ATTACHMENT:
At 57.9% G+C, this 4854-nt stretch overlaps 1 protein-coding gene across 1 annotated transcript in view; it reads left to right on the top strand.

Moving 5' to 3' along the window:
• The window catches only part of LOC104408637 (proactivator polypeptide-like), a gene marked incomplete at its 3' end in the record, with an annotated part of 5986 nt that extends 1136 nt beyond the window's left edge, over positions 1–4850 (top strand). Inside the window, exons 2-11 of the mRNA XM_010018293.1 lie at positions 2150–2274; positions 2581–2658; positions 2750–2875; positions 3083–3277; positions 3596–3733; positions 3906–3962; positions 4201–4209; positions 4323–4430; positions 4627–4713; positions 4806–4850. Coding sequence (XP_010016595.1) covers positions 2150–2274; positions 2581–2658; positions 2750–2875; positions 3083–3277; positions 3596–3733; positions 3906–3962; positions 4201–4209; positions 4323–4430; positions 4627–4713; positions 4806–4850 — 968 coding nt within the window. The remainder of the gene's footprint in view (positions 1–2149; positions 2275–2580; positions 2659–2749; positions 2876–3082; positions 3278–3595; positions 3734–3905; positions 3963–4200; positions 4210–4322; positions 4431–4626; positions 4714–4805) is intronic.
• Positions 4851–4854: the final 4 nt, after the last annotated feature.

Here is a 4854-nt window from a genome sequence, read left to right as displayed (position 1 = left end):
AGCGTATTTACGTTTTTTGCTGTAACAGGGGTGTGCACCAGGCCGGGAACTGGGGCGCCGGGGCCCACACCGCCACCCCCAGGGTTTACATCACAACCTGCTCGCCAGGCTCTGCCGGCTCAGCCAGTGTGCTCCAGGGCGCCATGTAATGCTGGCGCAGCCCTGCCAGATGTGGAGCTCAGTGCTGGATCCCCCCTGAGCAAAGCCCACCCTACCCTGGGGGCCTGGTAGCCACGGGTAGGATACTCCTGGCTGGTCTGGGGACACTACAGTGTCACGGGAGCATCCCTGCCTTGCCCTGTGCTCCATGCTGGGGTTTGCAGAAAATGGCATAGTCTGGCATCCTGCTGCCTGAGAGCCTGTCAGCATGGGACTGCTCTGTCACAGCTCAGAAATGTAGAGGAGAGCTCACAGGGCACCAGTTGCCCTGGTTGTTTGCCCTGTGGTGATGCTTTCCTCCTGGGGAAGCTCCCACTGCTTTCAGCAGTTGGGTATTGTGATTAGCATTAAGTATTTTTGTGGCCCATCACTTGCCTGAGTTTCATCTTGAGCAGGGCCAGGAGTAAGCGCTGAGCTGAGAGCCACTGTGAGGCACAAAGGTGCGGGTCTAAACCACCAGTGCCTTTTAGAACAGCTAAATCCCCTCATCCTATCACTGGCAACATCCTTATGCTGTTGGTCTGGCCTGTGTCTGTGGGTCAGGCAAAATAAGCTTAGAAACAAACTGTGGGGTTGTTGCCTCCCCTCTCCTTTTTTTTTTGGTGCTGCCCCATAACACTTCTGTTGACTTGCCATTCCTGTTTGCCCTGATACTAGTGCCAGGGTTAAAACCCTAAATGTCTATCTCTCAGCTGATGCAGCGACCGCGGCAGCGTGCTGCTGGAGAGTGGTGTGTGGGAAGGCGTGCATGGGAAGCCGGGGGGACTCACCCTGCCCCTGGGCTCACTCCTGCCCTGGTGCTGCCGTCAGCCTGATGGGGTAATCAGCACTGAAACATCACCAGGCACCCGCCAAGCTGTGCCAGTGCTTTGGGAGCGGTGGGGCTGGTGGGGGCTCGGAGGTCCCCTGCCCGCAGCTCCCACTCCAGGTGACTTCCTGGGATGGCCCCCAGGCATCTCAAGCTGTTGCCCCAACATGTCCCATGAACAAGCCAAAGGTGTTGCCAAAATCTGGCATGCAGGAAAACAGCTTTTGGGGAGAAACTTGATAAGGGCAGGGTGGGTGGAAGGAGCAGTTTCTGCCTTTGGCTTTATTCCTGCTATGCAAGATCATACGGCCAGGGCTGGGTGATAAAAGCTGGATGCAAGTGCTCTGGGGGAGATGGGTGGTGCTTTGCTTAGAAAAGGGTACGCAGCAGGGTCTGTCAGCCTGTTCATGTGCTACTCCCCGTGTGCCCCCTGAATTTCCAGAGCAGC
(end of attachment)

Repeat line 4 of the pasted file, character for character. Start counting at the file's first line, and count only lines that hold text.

• Positions 4851–4854: the final 4 nt, after the last annotated feature.